rest them and avoid potential injuries?

“Play your people. Play to win,” insisted Mike Ditka, the

coach of the 1985 Chicago Bears who started at 12-0. “If you’re

afraid of injuries, you shouldn’t play football in the first

place.”

Belichick played them. Colts coach Jim Caldwell did not late in

the game with the Jets, and the perfecto was gone.

“If a coach doesn’t learn one thing from their history, every

time they’ve sat their players, they’ve lost,” Ditka said. “What

do you got to do? Get hit in the head with a bat to understand

that?

“They’re going to have one week off anyway; they got a bye.

They’re going to take two weeks off? You watch them play defense.

You think that defense can afford to take two weeks off? I don’t

know. … If you have a chance to make history, you certainly take

a shot at it.”

His 1985 Bears finally lost, 38-24 to Miami in their 13th game.

But they never lost again, capping an 18-1 season with a 46-10 win

over the Patriots in the Super Bowl.

In 2007, the Patriots made it to 16-0, barely, when they

overcame a 12-point, third-quarter deficit to beat the New York

Giants 38-35.

Finally, Belichick could speak about the unspeakable.

“It’s a great feeling,” he conceded after that game. “Now is

the time to take a day or two and appreciate what this team has

done, but at the same time we have our biggest game of the year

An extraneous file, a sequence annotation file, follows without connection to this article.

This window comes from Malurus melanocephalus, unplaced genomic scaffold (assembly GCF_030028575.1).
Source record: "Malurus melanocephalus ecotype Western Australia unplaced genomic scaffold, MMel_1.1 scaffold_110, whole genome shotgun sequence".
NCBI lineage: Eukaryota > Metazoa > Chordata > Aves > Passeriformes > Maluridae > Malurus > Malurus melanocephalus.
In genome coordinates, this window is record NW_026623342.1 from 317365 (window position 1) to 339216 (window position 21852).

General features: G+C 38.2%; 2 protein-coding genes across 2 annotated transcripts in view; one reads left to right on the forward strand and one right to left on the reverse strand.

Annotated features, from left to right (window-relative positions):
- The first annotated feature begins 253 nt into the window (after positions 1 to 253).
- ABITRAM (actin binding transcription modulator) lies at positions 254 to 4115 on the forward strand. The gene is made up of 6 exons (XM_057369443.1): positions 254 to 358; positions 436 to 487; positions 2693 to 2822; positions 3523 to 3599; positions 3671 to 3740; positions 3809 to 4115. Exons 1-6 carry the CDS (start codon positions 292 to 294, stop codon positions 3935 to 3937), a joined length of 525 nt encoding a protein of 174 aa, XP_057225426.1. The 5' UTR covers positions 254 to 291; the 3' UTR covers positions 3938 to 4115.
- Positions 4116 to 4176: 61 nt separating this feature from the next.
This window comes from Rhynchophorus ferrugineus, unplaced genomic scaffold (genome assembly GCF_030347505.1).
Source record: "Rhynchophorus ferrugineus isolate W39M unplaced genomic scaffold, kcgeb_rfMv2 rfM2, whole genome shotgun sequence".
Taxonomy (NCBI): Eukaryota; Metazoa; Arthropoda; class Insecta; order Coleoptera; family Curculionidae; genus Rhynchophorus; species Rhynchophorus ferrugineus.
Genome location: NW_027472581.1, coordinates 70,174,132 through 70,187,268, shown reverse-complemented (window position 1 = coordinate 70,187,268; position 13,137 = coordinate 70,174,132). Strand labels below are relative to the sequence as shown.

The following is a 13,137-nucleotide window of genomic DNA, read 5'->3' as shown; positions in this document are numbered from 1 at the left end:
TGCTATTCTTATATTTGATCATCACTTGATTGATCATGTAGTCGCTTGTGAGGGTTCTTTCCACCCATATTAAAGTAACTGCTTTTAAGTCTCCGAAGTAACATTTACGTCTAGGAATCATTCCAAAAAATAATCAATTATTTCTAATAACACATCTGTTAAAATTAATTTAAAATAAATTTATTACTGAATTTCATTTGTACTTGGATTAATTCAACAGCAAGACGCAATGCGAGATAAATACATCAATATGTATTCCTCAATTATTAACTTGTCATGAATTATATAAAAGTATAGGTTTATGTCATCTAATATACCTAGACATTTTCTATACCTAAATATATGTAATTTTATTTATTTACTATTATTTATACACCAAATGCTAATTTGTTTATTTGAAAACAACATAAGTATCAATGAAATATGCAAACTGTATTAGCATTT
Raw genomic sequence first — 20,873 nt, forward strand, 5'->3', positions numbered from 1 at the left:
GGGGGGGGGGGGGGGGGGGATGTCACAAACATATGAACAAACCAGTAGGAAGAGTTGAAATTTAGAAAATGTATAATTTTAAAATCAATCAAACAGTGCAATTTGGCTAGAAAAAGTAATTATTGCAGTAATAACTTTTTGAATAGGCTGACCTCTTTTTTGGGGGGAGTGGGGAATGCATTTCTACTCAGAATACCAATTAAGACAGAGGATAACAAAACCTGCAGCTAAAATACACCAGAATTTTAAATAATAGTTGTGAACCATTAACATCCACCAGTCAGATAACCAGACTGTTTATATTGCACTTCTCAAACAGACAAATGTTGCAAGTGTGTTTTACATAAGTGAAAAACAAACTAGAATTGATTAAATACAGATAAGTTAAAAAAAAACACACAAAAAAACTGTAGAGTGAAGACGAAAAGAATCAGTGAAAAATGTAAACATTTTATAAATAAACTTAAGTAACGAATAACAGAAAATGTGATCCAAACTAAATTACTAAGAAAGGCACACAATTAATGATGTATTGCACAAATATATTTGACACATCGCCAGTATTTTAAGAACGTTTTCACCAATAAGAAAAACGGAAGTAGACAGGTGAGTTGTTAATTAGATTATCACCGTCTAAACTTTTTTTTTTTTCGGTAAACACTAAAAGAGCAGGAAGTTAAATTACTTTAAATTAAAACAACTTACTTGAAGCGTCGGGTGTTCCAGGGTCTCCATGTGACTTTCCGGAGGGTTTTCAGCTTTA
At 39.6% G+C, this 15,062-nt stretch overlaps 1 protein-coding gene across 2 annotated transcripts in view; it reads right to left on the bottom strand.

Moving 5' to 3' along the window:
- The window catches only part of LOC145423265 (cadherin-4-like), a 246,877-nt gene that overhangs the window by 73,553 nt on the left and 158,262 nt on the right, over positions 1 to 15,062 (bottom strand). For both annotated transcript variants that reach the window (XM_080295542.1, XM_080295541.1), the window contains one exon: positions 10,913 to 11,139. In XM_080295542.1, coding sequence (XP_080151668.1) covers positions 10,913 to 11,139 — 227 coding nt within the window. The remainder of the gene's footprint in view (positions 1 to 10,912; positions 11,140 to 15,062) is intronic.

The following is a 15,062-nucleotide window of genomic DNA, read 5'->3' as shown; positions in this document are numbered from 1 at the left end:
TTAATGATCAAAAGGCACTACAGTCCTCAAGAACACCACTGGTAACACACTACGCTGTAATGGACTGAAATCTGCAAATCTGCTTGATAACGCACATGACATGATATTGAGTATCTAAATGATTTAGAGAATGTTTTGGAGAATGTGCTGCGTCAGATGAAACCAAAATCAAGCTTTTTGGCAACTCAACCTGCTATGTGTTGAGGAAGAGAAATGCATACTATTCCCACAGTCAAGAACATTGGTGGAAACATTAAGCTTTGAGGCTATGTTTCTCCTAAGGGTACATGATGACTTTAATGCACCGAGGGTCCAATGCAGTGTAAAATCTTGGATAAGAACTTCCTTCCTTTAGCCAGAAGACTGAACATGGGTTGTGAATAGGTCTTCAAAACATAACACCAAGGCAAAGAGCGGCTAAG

coming up.”

With a bye week, the Patriots had extra time to rest. And going

16-0 may not have added to the strain of the season.

“I don’t think it took any more out of us than any other long,

draining season that is always mentally and physically taxing on

you,” McDaniels said.

In the postseason, the Patriots beat Jacksonville and San Diego

to advance to their fourth Super Bowl in seven years.

They led that game 14-10 and had the Giants 83 yards from the

end zone with 2:39 left. But a 32-yard, third-down reception that

David Tyree trapped on his helmet with Harrison barely getting

outjumped for the ball kept the drive moving.

“We didn’t feel pressure” to go undefeated, Harrison said. “I

think on that particular day the Giants played the best game of

their lives.”

New York finished that drive with the decisive 13-yard touchdown

pass from Eli Manning to Plaxico Burress with 35 seconds.

Suddenly, 18-0 meant less than 0-1.

“Winning 16 and losing the last one or winning 18 and losing

the last one means nothing,” Ditka said. “But if you win the last

one and in the process (lose along the way), which we did, yeah,

you can say it can be a motivating factor. With us, I don’t think

it was motivating. It just helped us refocus and understand we

weren’t invincible.

“The only thing that loss did to us is hurt our feelings. It

didn’t hurt anything else.”

In 1991, the Washington Redskins were 11-0 before losing. They

finished 14-2 and won the Super Bowl.

“We were talking about, `We were 11-0, we’ve got to get to

12-0.’ Not 16-0,” said Joe Jacoby, an offensive lineman on that

team. “Our main goal was getting back to the Super Bowl and not

worrying about that. If that happened, that was great, but it

didn’t, so we moved on.”

Harrison likes what he sees from the Colts, whether they were

14-0 or 14-1.

“This team is dynamic,” Harrison said. “This team is

fantastic, with a defense that’s not really talked about, a team

that’s very resilient, a very mature team.

“Kind of reminds me of the ’07 Patriots.”

AP Sports Writers Pat Graham in Denver, Andy Seligman in Chicago

and Joseph White in Washington contributed to this report.